Contentment – The How of Happiness

Contentment – The How of Happiness

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Contentment is the key to happiness.

Contentment is not found in material goodsWealth is not a good predictor of a happy life.
Psychology professor Sonja Lyubomirsky found that only 10 percent of the variance in Americans’ happiness is due to income and other circumstances. “Happiness more than anything,” she writes in her book The How of Happiness, ”is a state-of-mind, a way of perceiving and approaching ourselves and the world in which we reside.”

Welcome to what Paul told us in 1 Timothy many years ago:

But godliness with contentment is great gain, for we brought nothing into the world, and we cannot take anything out of the world. But if we have food and clothing, with these we will be content. But those who desire to be rich fall into temptation, into a snare, into many senseless and harmful desires that plunge people into ruin and destruction. For the love of money is a root of all kinds of evils. It is through this craving that some have wandered away from the faith and pierced themselves with many pangs. (1 Timothy 6:6-10 ESV)

Many Christians make the distinction that happiness is about what happens to us while joy is about what is in us.  While this is helpful, what Paul calls us to is contentment in all areas of our life, especially the areas of money and material goods.  Christians, of all people, are to be satisfied with the bear necessities knowing that we are merely sojourners in this world.  We are strangers passing through a land that is not our permanent home.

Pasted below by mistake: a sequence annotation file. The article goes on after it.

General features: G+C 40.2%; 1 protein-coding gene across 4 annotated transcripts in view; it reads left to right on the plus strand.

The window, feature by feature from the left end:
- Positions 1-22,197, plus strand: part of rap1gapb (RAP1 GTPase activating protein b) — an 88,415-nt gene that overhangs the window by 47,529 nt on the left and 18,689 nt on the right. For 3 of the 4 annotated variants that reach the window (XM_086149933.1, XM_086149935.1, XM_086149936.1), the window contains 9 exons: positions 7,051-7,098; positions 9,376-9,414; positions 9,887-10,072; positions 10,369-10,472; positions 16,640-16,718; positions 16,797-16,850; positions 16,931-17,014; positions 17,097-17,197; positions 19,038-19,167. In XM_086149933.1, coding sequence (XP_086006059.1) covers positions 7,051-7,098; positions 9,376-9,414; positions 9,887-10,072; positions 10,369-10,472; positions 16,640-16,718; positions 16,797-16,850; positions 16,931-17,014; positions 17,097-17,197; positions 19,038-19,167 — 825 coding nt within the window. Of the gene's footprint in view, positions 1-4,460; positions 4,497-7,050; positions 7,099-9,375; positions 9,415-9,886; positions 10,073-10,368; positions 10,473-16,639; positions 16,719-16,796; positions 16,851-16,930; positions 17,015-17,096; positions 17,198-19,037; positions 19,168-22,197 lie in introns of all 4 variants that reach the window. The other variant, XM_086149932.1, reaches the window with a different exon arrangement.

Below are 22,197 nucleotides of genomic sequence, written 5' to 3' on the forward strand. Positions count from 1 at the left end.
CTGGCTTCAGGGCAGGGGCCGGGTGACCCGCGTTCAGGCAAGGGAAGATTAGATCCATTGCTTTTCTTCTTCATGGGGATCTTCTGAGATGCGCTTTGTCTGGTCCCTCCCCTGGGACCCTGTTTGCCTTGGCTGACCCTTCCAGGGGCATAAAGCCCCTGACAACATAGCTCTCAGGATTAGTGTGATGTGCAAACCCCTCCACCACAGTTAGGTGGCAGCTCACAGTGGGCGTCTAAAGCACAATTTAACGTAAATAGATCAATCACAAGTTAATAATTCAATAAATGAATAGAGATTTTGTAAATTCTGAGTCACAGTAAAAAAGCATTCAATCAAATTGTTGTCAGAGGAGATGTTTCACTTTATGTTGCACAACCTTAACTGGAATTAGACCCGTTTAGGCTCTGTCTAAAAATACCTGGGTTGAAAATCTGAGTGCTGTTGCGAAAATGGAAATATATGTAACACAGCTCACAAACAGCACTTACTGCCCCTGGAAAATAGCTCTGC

Contentment not found in stuff

By definition contentment is not found in having more stuff, but in being satisfied with “food and clothing.”  Which is why John calls the people to give us their extra coats to those who don’t have any in Luke 3.  We are tempted in life to assume more stuff will make us happy.  If you are into clothes, tech, homes, cars or what ever your passion, we assume these things will bring us happiness and they do, at least temporarily.  We are always happy at first, but then it wares off and we are left wanting.  We find ourselves sacrificing more and more to pursue those toys that will end up in the trash, recycling, or at good will.

Our contentment, happiness and joy are all to be found in Christ Jesus our Lord.  When other things become primary in our world view and we lose sight our of saviour we tend to look to other things to complete our happiness.  Let’s keep the focus where it belongs.

Image by celestinechua

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About the Author

Jason

Jason is the founder of Considering Stewardship he has a passion for helping people to steward all of their resources as gifts from God. Time, money, and Talent.

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